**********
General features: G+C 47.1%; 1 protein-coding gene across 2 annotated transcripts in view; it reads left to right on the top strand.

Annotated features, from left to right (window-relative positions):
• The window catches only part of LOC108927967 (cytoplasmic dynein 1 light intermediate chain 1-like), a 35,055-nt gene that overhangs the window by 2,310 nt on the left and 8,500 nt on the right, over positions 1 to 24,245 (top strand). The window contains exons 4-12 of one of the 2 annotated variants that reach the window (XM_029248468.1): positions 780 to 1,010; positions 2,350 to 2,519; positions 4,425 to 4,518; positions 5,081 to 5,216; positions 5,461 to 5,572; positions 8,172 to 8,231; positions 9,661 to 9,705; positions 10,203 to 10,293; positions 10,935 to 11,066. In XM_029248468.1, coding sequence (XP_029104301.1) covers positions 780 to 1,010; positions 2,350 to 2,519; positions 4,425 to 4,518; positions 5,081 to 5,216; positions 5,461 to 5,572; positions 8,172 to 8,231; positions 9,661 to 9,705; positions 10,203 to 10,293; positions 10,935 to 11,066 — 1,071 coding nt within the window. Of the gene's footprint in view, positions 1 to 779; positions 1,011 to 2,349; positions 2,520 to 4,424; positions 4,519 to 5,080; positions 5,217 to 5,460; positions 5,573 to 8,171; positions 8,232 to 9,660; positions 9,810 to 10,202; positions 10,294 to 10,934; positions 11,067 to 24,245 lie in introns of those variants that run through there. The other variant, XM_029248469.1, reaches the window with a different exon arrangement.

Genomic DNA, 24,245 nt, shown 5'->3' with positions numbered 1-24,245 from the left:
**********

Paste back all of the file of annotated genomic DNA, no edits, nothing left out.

General features: G+C 47.1%; 1 protein-coding gene across 2 annotated transcripts in view; it reads left to right on the top strand.

Annotated features, from left to right (window-relative positions):
• The window catches only part of LOC108927967 (cytoplasmic dynein 1 light intermediate chain 1-like), a 35,055-nt gene that overhangs the window by 2,310 nt on the left and 8,500 nt on the right, over positions 1 to 24,245 (top strand). The window contains exons 4-12 of one of the 2 annotated variants that reach the window (XM_029248468.1): positions 780 to 1,010; positions 2,350 to 2,519; positions 4,425 to 4,518; positions 5,081 to 5,216; positions 5,461 to 5,572; positions 8,172 to 8,231; positions 9,661 to 9,705; positions 10,203 to 10,293; positions 10,935 to 11,066. In XM_029248468.1, coding sequence (XP_029104301.1) covers positions 780 to 1,010; positions 2,350 to 2,519; positions 4,425 to 4,518; positions 5,081 to 5,216; positions 5,461 to 5,572; positions 8,172 to 8,231; positions 9,661 to 9,705; positions 10,203 to 10,293; positions 10,935 to 11,066 — 1,071 coding nt within the window. Of the gene's footprint in view, positions 1 to 779; positions 1,011 to 2,349; positions 2,520 to 4,424; positions 4,519 to 5,080; positions 5,217 to 5,460; positions 5,573 to 8,171; positions 8,232 to 9,660; positions 9,810 to 10,202; positions 10,294 to 10,934; positions 11,067 to 24,245 lie in introns of those variants that run through there. The other variant, XM_029248469.1, reaches the window with a different exon arrangement.

Genomic DNA, 24,245 nt, shown 5'->3' with positions numbered 1-24,245 from the left: